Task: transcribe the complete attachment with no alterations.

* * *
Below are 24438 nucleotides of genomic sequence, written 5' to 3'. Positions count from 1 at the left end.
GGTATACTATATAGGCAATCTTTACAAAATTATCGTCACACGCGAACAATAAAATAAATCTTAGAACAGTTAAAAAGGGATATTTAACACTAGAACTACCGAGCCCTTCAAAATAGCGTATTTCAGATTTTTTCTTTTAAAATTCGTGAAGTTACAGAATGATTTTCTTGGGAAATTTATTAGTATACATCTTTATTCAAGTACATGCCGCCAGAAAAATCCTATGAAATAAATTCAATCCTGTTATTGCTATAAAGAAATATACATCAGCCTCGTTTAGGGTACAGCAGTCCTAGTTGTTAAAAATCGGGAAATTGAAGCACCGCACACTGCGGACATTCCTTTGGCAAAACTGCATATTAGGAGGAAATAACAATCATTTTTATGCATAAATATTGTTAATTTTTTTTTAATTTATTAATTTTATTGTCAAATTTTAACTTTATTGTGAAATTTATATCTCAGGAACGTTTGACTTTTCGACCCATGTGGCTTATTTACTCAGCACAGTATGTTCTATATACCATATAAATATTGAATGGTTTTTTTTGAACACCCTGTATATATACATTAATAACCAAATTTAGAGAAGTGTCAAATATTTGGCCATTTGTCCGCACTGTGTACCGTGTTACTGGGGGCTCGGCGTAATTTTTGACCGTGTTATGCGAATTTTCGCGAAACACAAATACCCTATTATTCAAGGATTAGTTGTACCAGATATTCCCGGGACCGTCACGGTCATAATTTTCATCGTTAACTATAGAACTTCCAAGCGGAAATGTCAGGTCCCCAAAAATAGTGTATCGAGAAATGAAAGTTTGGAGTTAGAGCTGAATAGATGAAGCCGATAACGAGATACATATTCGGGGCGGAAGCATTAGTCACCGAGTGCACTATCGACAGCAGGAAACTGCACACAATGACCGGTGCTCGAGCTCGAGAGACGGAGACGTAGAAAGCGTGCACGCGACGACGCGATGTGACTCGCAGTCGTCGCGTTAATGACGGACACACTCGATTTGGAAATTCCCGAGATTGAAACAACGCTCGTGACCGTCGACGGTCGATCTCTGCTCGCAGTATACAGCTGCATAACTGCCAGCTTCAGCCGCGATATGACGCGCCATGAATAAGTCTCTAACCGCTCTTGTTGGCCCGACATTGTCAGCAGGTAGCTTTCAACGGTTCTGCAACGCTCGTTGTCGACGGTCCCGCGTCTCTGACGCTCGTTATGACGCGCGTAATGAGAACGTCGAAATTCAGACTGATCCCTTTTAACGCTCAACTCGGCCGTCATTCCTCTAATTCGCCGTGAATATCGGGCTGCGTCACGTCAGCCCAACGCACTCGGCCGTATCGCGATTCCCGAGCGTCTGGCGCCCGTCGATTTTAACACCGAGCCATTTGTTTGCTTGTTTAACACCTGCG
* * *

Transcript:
Below are 24438 nucleotides of genomic sequence, written 5' to 3'. Positions count from 1 at the left end.
GGTATACTATATAGGCAATCTTTACAAAATTATCGTCACACGCGAACAATAAAATAAATCTTAGAACAGTTAAAAAGGGATATTTAACACTAGAACTACCGAGCCCTTCAAAATAGCGTATTTCAGATTTTTTCTTTTAAAATTCGTGAAGTTACAGAATGATTTTCTTGGGAAATTTATTAGTATACATCTTTATTCAAGTACATGCCGCCAGAAAAATCCTATGAAATAAATTCAATCCTGTTATTGCTATAAAGAAATATACATCAGCCTCGTTTAGGGTACAGCAGTCCTAGTTGTTAAAAATCGGGAAATTGAAGCACCGCACACTGCGGACATTCCTTTGGCAAAACTGCATATTAGGAGGAAATAACAATCATTTTTATGCATAAATATTGTTAATTTTTTTTTAATTTATTAATTTTATTGTCAAATTTTAACTTTATTGTGAAATTTATATCTCAGGAACGTTTGACTTTTCGACCCATGTGGCTTATTTACTCAGCACAGTATGTTCTATATACCATATAAATATTGAATGGTTTTTTTTGAACACCCTGTATATATACATTAATAACCAAATTTAGAGAAGTGTCAAATATTTGGCCATTTGTCCGCACTGTGTACCGTGTTACTGGGGGCTCGGCGTAATTTTTGACCGTGTTATGCGAATTTTCGCGAAACACAAATACCCTATTATTCAAGGATTAGTTGTACCAGATATTCCCGGGACCGTCACGGTCATAATTTTCATCGTTAACTATAGAACTTCCAAGCGGAAATGTCAGGTCCCCAAAAATAGTGTATCGAGAAATGAAAGTTTGGAGTTAGAGCTGAATAGATGAAGCCGATAACGAGATACATATTCGGGGCGGAAGCATTAGTCACCGAGTGCACTATCGACAGCAGGAAACTGCACACAATGACCGGTGCTCGAGCTCGAGAGACGGAGACGTAGAAAGCGTGCACGCGACGACGCGATGTGACTCGCAGTCGTCGCGTTAATGACGGACACACTCGATTTGGAAATTCCCGAGATTGAAACAACGCTCGTGACCGTCGACGGTCGATCTCTGCTCGCAGTATACAGCTGCATAACTGCCAGCTTCAGCCGCGATATGACGCGCCATGAATAAGTCTCTAACCGCTCTTGTTGGCCCGACATTGTCAGCAGGTAGCTTTCAACGGTTCTGCAACGCTCGTTGTCGACGGTCCCGCGTCTCTGACGCTCGTTATGACGCGCGTAATGAGAACGTCGAAATTCAGACTGATCCCTTTTAACGCTCAACTCGGCCGTCATTCCTCTAATTCGCCGTGAATATCGGGCTGCGTCACGTCAGCCCAACGCACTCGGCCGTATCGCGATTCCCGAGCGTCTGGCGCCCGTCGATTTTAACACCGAGCCATTTGTTTGCTTGTTTAACACCTGCG